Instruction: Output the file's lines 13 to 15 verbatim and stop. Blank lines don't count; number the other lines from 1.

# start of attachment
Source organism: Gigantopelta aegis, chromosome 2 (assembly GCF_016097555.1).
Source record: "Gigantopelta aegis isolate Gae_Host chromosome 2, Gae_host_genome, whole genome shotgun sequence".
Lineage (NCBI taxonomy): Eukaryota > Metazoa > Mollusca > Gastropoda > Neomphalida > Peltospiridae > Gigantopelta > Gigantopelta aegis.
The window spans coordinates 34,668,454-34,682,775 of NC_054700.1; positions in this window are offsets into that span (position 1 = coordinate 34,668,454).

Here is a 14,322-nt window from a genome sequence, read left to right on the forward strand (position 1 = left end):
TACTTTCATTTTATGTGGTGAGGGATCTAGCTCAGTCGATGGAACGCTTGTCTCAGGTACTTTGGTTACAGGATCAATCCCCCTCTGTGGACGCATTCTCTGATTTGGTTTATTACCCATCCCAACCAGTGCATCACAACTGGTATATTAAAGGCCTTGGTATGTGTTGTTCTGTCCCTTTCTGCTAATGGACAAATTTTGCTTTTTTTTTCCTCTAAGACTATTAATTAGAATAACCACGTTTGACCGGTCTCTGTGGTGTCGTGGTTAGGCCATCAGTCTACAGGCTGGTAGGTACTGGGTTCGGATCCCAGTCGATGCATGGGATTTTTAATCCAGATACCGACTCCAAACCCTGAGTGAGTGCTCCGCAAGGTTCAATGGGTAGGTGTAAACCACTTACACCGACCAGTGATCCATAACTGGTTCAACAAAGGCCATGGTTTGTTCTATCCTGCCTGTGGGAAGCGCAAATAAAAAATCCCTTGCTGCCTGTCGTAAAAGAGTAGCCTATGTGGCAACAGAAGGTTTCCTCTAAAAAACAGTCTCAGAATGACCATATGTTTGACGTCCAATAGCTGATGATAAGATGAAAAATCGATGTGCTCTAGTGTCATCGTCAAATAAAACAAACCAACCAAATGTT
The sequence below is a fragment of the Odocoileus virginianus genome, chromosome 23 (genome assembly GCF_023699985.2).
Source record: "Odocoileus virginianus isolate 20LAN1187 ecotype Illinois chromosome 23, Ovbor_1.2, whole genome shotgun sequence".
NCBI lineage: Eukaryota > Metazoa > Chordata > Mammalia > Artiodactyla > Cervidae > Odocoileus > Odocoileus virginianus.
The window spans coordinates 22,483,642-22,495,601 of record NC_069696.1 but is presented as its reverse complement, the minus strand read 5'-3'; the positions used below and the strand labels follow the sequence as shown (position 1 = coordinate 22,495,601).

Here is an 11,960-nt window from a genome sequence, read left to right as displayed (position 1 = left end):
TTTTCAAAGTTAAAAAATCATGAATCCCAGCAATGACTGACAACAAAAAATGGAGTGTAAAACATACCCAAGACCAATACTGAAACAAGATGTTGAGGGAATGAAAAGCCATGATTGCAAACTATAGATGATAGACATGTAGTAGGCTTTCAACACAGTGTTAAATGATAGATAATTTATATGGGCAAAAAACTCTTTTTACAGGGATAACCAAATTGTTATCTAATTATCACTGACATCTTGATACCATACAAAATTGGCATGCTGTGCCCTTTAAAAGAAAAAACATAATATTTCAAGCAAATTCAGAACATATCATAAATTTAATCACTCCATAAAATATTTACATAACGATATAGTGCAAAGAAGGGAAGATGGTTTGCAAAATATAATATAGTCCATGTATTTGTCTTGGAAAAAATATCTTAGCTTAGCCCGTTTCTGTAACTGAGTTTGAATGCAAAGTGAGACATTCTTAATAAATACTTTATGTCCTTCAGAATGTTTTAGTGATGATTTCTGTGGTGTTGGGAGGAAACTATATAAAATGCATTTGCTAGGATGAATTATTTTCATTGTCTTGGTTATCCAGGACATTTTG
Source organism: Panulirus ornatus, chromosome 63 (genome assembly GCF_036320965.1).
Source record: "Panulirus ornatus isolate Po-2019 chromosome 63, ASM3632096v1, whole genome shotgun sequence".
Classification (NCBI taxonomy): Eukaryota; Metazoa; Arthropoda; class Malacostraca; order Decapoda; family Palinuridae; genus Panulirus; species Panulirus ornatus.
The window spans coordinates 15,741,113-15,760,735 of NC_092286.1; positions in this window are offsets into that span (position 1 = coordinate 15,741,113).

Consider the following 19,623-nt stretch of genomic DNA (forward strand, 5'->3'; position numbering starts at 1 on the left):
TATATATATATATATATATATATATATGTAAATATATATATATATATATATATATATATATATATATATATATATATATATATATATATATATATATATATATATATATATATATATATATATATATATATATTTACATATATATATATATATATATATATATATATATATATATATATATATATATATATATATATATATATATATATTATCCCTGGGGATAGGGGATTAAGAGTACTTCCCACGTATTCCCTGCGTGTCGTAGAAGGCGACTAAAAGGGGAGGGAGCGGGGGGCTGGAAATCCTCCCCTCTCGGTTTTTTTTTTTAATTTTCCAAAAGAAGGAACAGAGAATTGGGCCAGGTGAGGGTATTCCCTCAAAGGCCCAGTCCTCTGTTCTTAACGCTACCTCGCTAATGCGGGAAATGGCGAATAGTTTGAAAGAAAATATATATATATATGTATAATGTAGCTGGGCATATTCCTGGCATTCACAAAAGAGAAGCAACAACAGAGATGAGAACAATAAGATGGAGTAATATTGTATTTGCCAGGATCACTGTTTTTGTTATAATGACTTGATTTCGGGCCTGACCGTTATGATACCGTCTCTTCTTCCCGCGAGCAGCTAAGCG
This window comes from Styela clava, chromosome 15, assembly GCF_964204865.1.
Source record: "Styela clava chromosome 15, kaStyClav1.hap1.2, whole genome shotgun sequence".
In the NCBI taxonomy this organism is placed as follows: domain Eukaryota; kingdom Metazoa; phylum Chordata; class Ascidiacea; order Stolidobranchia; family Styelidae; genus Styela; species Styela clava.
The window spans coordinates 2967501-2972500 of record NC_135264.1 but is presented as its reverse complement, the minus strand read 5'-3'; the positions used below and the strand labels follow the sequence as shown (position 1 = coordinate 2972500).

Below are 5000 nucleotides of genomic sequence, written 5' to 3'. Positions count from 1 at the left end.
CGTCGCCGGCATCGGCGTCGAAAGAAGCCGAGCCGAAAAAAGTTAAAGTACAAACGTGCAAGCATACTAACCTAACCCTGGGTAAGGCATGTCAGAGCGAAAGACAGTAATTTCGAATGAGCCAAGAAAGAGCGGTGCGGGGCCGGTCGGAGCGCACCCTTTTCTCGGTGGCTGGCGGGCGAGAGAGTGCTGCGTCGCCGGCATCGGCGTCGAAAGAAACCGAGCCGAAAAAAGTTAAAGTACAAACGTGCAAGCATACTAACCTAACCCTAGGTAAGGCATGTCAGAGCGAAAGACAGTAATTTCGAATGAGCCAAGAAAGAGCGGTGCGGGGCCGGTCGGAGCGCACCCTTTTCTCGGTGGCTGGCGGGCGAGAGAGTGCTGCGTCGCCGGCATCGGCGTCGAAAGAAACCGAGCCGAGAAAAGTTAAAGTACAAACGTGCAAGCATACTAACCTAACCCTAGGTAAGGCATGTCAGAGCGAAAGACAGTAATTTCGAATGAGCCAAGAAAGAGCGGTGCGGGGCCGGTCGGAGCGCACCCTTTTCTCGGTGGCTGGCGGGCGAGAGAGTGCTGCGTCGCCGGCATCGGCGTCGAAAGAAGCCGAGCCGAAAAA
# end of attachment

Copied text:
Source organism: Panulirus ornatus, chromosome 63 (genome assembly GCF_036320965.1).
Source record: "Panulirus ornatus isolate Po-2019 chromosome 63, ASM3632096v1, whole genome shotgun sequence".
Classification (NCBI taxonomy): Eukaryota; Metazoa; Arthropoda; class Malacostraca; order Decapoda; family Palinuridae; genus Panulirus; species Panulirus ornatus.